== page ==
Spike has both benefited from and helped with the UFC's growth, but is hitting the major leagues with Saturday's card, which will be shown on a tape delayed basis beginning at 9 p.m. Eastern and Pacific.

"The Ultimate Fight Night show (which regularly airs on Spike), on its own level provides great entertainment and great sportsmanship," Diamond said. "But this is the biggest fight we've ever put on. Start with the fact that it's a championship fight, a unification fight, and that's probably good enough to do pretty well right there.

"But then, as you go down the card and you see Matt Hamill and Michael Bisping, the fight that never happened happening; and you see Cro Cop's return and Houston Alexander is nothing to sneeze at. "It's the biggest card and probably our biggest since Tito and Ken (on Oct. 10)."

The third fight between Tito Ortiz and Ken Shamrock topped out at 5.7 million viewers and did a 3.1 household rating, which means it was seen in 2.8 million homes. Among male viewers age 18-34, the fight did better ratings than FOX's broadcast of the American League Championship Series, head-to-head.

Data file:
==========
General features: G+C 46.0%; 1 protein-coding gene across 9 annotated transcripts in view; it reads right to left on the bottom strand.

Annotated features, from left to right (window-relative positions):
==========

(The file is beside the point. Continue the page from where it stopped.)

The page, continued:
Because UFC 75 is on a Saturday, when fewer people are watching television, instead of a weeknight like Ortiz-Shamrock, it may not get the numbers that fight did. But count on UFC 75 drawing more viewers than any fight, boxing or MMA, on free television this year.

The main event on Saturday is far preferable to the one that White is selling on pay-per-view on UFC 76 just two weeks later, when light heavyweights Chuck Liddell and Keith Jardine headline a show at the Honda Center in Anaheim, Calif.

But White also understands the significance of not only exposing his product to the largest number of people, but of consistently having his top athletes fight each other. Couture, for example, has had only one fight in the last five or six years which wasn't against an A-level opponent. Top boxers are lucky if they meet one A-level opponent a year.

It used to be that “Wide World of Sports†was the place to be on a Saturday.

Now, thanks to Dana White, it's becoming Spike TV.